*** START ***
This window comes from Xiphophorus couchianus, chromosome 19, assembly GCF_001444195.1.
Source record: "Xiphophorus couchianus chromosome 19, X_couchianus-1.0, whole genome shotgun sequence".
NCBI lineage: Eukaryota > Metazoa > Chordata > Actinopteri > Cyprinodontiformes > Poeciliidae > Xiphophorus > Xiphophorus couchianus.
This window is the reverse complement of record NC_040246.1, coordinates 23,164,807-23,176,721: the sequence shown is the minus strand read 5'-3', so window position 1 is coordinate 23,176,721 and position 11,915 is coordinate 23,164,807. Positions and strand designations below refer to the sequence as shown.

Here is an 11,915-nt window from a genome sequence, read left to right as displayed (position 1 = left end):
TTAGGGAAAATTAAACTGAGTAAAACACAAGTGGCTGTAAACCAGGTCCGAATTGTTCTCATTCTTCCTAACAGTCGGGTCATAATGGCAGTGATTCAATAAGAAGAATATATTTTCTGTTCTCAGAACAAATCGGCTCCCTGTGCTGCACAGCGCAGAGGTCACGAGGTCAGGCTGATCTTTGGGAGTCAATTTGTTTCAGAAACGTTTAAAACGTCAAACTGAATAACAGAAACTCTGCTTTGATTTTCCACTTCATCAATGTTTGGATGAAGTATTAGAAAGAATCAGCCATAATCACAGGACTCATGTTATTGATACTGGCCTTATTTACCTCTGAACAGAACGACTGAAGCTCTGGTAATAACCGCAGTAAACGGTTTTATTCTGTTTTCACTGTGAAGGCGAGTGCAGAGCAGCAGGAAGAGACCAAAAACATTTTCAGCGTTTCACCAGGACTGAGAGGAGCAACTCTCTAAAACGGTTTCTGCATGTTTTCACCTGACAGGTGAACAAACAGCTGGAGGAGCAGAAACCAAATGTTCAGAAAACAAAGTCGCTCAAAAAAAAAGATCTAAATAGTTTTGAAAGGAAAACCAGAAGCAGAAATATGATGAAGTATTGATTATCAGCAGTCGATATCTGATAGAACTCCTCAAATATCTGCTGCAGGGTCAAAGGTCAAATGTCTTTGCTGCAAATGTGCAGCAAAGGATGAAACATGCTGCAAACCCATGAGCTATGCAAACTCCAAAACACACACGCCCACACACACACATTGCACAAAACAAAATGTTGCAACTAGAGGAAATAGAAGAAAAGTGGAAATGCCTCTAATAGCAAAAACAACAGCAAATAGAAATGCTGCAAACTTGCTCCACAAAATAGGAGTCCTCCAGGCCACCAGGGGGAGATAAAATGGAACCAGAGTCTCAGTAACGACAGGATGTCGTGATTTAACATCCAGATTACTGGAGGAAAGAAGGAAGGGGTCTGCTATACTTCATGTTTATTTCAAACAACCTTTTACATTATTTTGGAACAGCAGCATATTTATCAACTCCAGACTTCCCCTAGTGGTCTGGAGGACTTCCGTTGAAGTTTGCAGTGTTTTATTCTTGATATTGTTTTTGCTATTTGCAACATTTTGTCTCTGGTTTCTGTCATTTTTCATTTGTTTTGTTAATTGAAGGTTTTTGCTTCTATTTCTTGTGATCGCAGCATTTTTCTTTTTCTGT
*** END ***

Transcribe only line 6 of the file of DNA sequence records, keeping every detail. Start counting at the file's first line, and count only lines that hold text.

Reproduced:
TTAGGGAAAATTAAACTGAGTAAAACACAAGTGGCTGTAAACCAGGTCCGAATTGTTCTCATTCTTCCTAACAGTCGGGTCATAATGGCAGTGATTCAATAAGAAGAATATATTTTCTGTTCTCAGAACAAATCGGCTCCCTGTGCTGCACAGCGCAGAGGTCACGAGGTCAGGCTGATCTTTGGGAGTCAATTTGTTTCAGAAACGTTTAAAACGTCAAACTGAATAACAGAAACTCTGCTTTGATTTTCCACTTCATCAATGTTTGGATGAAGTATTAGAAAGAATCAGCCATAATCACAGGACTCATGTTATTGATACTGGCCTTATTTACCTCTGAACAGAACGACTGAAGCTCTGGTAATAACCGCAGTAAACGGTTTTATTCTGTTTTCACTGTGAAGGCGAGTGCAGAGCAGCAGGAAGAGACCAAAAACATTTTCAGCGTTTCACCAGGACTGAGAGGAGCAACTCTCTAAAACGGTTTCTGCATGTTTTCACCTGACAGGTGAACAAACAGCTGGAGGAGCAGAAACCAAATGTTCAGAAAACAAAGTCGCTCAAAAAAAAAGATCTAAATAGTTTTGAAAGGAAAACCAGAAGCAGAAATATGATGAAGTATTGATTATCAGCAGTCGATATCTGATAGAACTCCTCAAATATCTGCTGCAGGGTCAAAGGTCAAATGTCTTTGCTGCAAATGTGCAGCAAAGGATGAAACATGCTGCAAACCCATGAGCTATGCAAACTCCAAAACACACACGCCCACACACACACATTGCACAAAACAAAATGTTGCAACTAGAGGAAATAGAAGAAAAGTGGAAATGCCTCTAATAGCAAAAACAACAGCAAATAGAAATGCTGCAAACTTGCTCCACAAAATAGGAGTCCTCCAGGCCACCAGGGGGAGATAAAATGGAACCAGAGTCTCAGTAACGACAGGATGTCGTGATTTAACATCCAGATTACTGGAGGAAAGAAGGAAGGGGTCTGCTATACTTCATGTTTATTTCAAACAACCTTTTACATTATTTTGGAACAGCAGCATATTTATCAACTCCAGACTTCCCCTAGTGGTCTGGAGGACTTCCGTTGAAGTTTGCAGTGTTTTATTCTTGATATTGTTTTTGCTATTTGCAACATTTTGTCTCTGGTTTCTGTCATTTTTCATTTGTTTTGTTAATTGAAGGTTTTTGCTTCTATTTCTTGTGATCGCAGCATTTTTCTTTTTCTGT